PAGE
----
Gotta say it is disquieting, if not downright dismaying, to see the bloody media maintain their mindless assault on the ACC.
Today in the NZ Herald, a new front has been opened up with complaints about the ACC’s policy for handling “VIP claims” and the suggestion it delivers better protection for the privacy of powerful decision-makers, including MPs, judges and ACC board members.
Just why this should be a problem is not immediately apparent to your hard-working MP, who instinctively sees merit in any arrangement that benefits him.
Accordingly he is taking a very dim view of the media giving space to claims about preferential treatment from a Dr Denise Powell, president of Acclaim Otago, a support group for ACC claimants.
This is the sort of thing that gives people the idea there are Class A citizens and Class B citizens, and that the vast majority are Class B citizens, and something should be done about it to create a classless society.
Before you know it, we will be having revolution and bloodshed in the streets or – worse – the return of a Labour government.
Alf accordingly is uneasy when people like Dr Powell point out that if VIPs have an accident, they receive “preferential treatment within ACC”.
If MPs were to drop off the VIP list, fair to say, he might be more relaxed about her disclosures and furthermore he might agree with her and make a fuss about it, claiming it is an outrage.
But where did she get the idea of anyone getting preferential treatment?
Ah. Here’s the answer.
The corporation’s delegation manual stated that these claims were to be handled differently, she said.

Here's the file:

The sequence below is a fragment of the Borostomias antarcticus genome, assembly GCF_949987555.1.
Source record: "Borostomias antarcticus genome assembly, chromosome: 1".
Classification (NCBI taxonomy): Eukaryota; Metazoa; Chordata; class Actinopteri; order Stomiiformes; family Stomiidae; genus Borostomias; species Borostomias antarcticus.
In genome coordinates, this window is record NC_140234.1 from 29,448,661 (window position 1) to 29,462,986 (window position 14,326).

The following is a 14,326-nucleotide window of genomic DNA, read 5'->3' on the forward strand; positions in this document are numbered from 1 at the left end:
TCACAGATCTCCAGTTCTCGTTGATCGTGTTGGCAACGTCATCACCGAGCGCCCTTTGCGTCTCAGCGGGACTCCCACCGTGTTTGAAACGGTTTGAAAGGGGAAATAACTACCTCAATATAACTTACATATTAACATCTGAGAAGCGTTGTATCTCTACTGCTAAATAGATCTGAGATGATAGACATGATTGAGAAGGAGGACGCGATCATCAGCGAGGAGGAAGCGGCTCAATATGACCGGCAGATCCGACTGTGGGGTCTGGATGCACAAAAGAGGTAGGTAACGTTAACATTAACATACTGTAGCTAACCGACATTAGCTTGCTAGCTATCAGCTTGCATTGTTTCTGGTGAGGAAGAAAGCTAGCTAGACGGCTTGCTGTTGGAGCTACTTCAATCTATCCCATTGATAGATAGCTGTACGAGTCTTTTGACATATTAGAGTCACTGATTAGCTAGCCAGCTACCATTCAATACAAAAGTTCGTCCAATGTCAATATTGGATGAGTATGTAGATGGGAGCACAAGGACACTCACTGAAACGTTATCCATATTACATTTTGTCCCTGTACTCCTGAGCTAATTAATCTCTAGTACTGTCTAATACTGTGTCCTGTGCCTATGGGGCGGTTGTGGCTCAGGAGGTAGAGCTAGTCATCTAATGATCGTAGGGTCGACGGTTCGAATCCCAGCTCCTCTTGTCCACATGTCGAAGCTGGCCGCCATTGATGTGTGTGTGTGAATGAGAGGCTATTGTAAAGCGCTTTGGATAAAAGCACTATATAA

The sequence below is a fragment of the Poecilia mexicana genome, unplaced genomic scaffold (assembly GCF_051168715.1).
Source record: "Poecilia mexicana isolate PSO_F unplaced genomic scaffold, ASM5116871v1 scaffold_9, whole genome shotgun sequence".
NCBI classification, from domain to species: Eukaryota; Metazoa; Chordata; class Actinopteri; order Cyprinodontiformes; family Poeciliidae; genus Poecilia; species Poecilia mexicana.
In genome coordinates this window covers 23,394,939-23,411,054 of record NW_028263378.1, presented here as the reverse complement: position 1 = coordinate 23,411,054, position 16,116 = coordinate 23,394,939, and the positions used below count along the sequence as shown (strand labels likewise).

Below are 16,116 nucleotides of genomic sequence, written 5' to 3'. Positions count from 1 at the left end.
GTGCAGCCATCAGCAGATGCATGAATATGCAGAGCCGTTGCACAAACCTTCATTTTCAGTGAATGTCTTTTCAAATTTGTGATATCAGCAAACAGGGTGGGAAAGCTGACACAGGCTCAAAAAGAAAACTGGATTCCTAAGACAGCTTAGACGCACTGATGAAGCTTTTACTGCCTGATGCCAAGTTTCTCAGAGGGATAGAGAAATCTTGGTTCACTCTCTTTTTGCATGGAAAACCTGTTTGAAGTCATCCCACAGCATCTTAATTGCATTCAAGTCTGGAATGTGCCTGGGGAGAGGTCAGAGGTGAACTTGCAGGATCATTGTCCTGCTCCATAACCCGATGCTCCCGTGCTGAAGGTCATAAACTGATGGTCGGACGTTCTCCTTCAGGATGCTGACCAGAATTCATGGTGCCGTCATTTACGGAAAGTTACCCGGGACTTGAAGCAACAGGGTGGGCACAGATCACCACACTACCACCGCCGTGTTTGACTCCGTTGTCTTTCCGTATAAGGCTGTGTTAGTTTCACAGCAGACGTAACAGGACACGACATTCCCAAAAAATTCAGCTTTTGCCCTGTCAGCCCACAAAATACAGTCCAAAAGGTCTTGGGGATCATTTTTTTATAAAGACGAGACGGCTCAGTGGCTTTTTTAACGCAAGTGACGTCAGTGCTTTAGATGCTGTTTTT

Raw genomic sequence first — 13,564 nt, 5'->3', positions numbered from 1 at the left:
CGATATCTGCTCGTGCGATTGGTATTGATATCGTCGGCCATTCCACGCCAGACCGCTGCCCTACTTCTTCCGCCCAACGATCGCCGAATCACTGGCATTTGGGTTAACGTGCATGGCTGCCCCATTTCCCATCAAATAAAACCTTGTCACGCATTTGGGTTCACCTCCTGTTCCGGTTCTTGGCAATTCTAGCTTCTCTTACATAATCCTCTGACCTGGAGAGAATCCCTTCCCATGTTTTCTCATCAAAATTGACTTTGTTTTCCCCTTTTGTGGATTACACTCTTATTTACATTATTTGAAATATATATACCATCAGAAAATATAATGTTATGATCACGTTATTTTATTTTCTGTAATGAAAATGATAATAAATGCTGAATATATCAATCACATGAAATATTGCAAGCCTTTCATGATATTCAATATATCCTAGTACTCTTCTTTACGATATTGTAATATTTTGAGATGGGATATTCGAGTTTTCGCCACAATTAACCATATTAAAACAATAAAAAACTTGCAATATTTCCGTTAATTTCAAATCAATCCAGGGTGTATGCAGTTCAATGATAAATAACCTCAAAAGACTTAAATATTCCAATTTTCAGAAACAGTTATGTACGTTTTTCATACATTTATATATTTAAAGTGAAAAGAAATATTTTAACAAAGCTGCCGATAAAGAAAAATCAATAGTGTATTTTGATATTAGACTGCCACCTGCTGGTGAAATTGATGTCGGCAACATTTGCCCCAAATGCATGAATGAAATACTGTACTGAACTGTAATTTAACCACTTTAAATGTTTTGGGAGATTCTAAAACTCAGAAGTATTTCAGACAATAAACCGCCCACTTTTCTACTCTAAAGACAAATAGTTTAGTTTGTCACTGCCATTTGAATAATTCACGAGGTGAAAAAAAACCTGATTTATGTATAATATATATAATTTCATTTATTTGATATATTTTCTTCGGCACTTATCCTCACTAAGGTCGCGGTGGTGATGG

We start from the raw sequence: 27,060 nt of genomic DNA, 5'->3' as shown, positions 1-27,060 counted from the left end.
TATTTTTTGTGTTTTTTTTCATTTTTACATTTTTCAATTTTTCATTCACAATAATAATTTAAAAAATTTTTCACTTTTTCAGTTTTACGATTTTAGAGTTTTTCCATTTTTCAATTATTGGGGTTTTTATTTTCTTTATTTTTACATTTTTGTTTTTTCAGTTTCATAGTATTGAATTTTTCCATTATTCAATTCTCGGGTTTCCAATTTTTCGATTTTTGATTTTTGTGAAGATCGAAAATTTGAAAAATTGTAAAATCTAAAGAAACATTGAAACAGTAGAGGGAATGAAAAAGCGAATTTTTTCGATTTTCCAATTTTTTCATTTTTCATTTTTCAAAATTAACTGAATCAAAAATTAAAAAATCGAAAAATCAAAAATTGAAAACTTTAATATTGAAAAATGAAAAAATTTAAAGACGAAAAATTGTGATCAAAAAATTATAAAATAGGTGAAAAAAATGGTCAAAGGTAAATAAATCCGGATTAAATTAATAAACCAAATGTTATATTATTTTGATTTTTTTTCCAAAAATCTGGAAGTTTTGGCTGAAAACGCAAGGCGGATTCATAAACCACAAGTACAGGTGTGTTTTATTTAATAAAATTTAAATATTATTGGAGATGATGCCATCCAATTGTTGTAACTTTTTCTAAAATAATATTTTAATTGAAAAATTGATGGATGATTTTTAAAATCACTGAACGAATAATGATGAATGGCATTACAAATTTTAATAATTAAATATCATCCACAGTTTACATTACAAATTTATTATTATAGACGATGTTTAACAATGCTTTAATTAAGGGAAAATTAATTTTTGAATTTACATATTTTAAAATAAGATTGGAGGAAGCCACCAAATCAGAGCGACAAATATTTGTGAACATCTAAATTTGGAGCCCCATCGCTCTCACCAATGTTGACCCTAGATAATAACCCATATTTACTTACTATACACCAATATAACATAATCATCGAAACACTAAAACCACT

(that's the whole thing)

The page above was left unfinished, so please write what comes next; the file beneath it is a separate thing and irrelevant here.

“If the service provided by ACC is world leading, why would the manager of the ACC service centre have to handle the VIP claim, rather than the service centre staff?” she asked.
“What is it about ACC’s ‘normal’ service that is insufficient for VIP treatment?”
The answer to that should be evident to anyone who has been reading the Pullar case.
Ms Pullar is not a VIP (although she seems to know more VIPs than Alf does). Accordingly she is being hugely frustrated by the ACC’s handling of her case.
But is there more to the VIP list than the referring of their cases up the chain of command?
Dr Powell said that while it appeared ACC staff had been instructed to “try everything” to “exit” people from ACC, regardless of whether they had been successfully rehabilitated, “VIP status” seemed to be focused on “insulating those with influence over ACC; those who make the law, interpret the law and oversee its application”.
“By wrapping them in cotton wool, ACC prevents them from being subjected to their ‘try everything’ approach that results in so much heartache to ordinary New Zealanders,” she said.
If the Herald got a simple yes or no reply to its first question when it went to the ACC for comment, it has not given the one-word response to its readers.
To the contrary, we are treated to the convoluted garbage of someone intent on obfuscation.
Some of our Ministers could learn from this for dealing with the Labour tossers at Question Time in the House.
Asked whether its VIP approach amounted to preferential treatment, an ACC spokeswoman said the practice for claims “categorised as VIP on ACC’s registration and claim management systems” followed “the standard allocation and management processes applied to all claims”.
“The only difference being security rights and who can make decisions on the claim,” the spokeswoman said.
VIP claims would be dealt with as with other claims but the final decision would be taken at more senior level, rather than by more junior staff.
She confirmed “security rights” referred to “extra measures to maintain VIP confidentiality”.
But Dr Powell is having none of that and insists this is an anomaly of the sort that should be investigated and explained.
‘The very mechanisms like ACC, that were designed to promote fairness and rehabilitation for everyone, should never have been allowed to be used to give preferential treatment to one group of New Zealanders over another,” she said.
Mind you, being bumped off the VIP list wold be apt to occasion a change of opinion.